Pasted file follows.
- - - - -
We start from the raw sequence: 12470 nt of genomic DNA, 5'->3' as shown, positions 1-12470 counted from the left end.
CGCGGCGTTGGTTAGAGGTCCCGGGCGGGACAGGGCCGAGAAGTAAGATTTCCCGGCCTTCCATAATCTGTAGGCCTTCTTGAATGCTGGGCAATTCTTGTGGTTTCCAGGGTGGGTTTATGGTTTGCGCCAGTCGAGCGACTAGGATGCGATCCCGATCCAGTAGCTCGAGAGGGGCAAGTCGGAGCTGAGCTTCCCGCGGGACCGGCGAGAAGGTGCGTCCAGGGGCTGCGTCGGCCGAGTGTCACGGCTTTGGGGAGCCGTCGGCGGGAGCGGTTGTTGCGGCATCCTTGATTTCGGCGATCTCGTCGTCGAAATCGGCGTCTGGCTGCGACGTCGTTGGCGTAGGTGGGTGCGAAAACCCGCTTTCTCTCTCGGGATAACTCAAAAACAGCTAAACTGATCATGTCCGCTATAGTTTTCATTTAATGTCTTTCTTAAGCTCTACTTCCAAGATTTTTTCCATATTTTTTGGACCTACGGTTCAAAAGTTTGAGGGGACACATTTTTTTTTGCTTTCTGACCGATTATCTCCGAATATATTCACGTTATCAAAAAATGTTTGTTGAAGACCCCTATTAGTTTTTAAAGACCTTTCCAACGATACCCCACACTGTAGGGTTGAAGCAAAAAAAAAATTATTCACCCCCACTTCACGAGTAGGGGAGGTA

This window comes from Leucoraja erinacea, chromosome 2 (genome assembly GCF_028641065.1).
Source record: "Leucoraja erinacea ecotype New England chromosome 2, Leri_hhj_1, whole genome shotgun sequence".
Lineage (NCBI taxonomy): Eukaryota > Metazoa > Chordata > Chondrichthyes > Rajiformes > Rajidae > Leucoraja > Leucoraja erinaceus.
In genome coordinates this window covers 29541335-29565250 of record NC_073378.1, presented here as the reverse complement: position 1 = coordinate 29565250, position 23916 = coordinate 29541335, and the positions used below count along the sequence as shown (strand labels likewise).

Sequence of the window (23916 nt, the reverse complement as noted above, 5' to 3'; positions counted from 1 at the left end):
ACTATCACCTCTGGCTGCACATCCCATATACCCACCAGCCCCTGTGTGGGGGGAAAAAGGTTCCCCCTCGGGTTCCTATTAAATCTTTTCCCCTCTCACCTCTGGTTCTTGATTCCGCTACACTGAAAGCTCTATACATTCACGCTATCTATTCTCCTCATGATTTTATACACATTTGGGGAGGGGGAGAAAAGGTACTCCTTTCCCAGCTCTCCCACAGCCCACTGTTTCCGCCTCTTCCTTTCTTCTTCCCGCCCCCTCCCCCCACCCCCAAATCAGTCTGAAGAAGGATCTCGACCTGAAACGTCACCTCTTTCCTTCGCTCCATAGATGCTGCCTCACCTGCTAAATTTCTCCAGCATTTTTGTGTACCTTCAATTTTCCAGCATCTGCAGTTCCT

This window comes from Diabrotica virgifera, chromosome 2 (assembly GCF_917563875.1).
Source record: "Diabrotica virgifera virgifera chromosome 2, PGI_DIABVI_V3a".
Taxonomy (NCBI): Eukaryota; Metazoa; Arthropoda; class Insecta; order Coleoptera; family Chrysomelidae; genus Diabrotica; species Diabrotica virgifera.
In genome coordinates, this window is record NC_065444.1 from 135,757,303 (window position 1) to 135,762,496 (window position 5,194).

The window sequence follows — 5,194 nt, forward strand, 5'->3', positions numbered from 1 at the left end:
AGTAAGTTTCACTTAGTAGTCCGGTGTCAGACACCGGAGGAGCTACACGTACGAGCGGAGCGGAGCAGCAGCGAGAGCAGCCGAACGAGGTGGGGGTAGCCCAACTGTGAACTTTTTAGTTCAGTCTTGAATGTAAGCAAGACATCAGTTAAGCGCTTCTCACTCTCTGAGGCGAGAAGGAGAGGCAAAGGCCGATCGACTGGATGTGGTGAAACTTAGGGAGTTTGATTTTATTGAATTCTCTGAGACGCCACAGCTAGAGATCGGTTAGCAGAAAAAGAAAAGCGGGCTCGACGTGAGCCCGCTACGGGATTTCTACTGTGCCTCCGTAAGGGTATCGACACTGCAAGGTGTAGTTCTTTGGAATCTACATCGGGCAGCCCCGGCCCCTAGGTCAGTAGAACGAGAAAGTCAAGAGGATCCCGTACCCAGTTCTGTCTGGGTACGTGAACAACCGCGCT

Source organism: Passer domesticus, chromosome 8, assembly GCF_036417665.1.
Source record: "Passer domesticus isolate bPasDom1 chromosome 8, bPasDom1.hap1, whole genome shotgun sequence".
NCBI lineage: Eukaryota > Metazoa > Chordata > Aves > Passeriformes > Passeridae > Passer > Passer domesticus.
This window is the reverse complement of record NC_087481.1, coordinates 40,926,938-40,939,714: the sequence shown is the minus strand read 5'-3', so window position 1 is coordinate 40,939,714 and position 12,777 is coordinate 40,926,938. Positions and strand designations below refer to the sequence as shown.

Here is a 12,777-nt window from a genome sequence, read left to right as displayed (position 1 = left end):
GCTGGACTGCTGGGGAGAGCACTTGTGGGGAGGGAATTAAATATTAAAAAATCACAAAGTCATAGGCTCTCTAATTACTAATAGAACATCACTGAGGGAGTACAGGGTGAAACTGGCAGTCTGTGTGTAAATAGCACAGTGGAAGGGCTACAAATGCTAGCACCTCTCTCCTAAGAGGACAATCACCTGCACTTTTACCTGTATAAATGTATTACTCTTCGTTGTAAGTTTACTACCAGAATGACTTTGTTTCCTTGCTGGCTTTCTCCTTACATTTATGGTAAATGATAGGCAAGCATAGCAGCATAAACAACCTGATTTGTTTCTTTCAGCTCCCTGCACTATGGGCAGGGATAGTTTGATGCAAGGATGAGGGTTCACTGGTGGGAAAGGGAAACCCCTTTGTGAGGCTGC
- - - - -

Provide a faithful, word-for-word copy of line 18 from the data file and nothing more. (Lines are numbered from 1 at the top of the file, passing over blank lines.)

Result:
This window is the reverse complement of record NC_087481.1, coordinates 40,926,938-40,939,714: the sequence shown is the minus strand read 5'-3', so window position 1 is coordinate 40,939,714 and position 12,777 is coordinate 40,926,938. Positions and strand designations below refer to the sequence as shown.